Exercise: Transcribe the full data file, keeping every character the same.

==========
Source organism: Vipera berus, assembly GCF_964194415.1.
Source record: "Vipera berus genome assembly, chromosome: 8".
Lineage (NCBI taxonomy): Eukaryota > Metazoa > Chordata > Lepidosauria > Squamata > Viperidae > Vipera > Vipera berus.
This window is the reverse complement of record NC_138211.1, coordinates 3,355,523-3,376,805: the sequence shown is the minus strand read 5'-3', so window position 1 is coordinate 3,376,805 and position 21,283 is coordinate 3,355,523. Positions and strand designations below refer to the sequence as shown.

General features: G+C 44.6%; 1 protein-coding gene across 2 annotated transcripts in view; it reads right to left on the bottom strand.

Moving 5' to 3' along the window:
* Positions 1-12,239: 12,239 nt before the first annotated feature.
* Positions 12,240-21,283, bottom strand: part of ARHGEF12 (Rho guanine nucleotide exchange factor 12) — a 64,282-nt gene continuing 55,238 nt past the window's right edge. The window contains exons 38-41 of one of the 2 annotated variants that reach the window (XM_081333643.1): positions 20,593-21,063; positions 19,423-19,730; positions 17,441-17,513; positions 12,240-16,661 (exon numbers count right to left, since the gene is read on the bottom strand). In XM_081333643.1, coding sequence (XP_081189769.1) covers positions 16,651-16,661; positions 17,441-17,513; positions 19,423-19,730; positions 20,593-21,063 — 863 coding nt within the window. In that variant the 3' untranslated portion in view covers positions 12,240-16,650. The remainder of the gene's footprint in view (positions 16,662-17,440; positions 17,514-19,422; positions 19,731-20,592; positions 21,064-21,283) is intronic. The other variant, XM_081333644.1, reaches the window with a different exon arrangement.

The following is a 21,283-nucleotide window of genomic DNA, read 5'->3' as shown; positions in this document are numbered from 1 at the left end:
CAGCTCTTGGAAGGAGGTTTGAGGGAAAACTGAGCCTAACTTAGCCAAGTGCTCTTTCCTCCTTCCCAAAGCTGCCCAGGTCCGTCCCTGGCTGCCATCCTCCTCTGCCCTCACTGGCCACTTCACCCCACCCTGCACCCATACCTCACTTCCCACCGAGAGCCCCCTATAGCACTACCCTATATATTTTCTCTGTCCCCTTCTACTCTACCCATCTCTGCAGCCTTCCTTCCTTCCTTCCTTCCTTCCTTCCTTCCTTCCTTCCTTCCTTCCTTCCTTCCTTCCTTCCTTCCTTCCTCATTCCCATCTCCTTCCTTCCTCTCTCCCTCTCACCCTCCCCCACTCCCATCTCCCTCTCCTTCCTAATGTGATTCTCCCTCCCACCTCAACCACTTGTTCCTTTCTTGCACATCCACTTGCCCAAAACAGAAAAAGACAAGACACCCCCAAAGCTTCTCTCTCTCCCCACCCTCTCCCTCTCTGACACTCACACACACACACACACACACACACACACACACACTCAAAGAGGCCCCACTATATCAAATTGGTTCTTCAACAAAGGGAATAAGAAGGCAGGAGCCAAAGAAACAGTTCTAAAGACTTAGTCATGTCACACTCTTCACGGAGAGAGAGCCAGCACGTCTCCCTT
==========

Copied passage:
Source organism: Vipera berus, assembly GCF_964194415.1.
Source record: "Vipera berus genome assembly, chromosome: 8".
Lineage (NCBI taxonomy): Eukaryota > Metazoa > Chordata > Lepidosauria > Squamata > Viperidae > Vipera > Vipera berus.
This window is the reverse complement of record NC_138211.1, coordinates 3,355,523-3,376,805: the sequence shown is the minus strand read 5'-3', so window position 1 is coordinate 3,376,805 and position 21,283 is coordinate 3,355,523. Positions and strand designations below refer to the sequence as shown.

General features: G+C 44.6%; 1 protein-coding gene across 2 annotated transcripts in view; it reads right to left on the bottom strand.

Moving 5' to 3' along the window:
* Positions 1-12,239: 12,239 nt before the first annotated feature.
* Positions 12,240-21,283, bottom strand: part of ARHGEF12 (Rho guanine nucleotide exchange factor 12) — a 64,282-nt gene continuing 55,238 nt past the window's right edge. The window contains exons 38-41 of one of the 2 annotated variants that reach the window (XM_081333643.1): positions 20,593-21,063; positions 19,423-19,730; positions 17,441-17,513; positions 12,240-16,661 (exon numbers count right to left, since the gene is read on the bottom strand). In XM_081333643.1, coding sequence (XP_081189769.1) covers positions 16,651-16,661; positions 17,441-17,513; positions 19,423-19,730; positions 20,593-21,063 — 863 coding nt within the window. In that variant the 3' untranslated portion in view covers positions 12,240-16,650. The remainder of the gene's footprint in view (positions 16,662-17,440; positions 17,514-19,422; positions 19,731-20,592; positions 21,064-21,283) is intronic. The other variant, XM_081333644.1, reaches the window with a different exon arrangement.

The following is a 21,283-nucleotide window of genomic DNA, read 5'->3' as shown; positions in this document are numbered from 1 at the left end:
CAGCTCTTGGAAGGAGGTTTGAGGGAAAACTGAGCCTAACTTAGCCAAGTGCTCTTTCCTCCTTCCCAAAGCTGCCCAGGTCCGTCCCTGGCTGCCATCCTCCTCTGCCCTCACTGGCCACTTCACCCCACCCTGCACCCATACCTCACTTCCCACCGAGAGCCCCCTATAGCACTACCCTATATATTTTCTCTGTCCCCTTCTACTCTACCCATCTCTGCAGCCTTCCTTCCTTCCTTCCTTCCTTCCTTCCTTCCTTCCTTCCTTCCTTCCTTCCTTCCTTCCTTCCTTCCTTCCTCATTCCCATCTCCTTCCTTCCTCTCTCCCTCTCACCCTCCCCCACTCCCATCTCCCTCTCCTTCCTAATGTGATTCTCCCTCCCACCTCAACCACTTGTTCCTTTCTTGCACATCCACTTGCCCAAAACAGAAAAAGACAAGACACCCCCAAAGCTTCTCTCTCTCCCCACCCTCTCCCTCTCTGACACTCACACACACACACACACACACACACACACACACACTCAAAGAGGCCCCACTATATCAAATTGGTTCTTCAACAAAGGGAATAAGAAGGCAGGAGCCAAAGAAACAGTTCTAAAGACTTAGTCATGTCACACTCTTCACGGAGAGAGAGCCAGCACGTCTCCCTT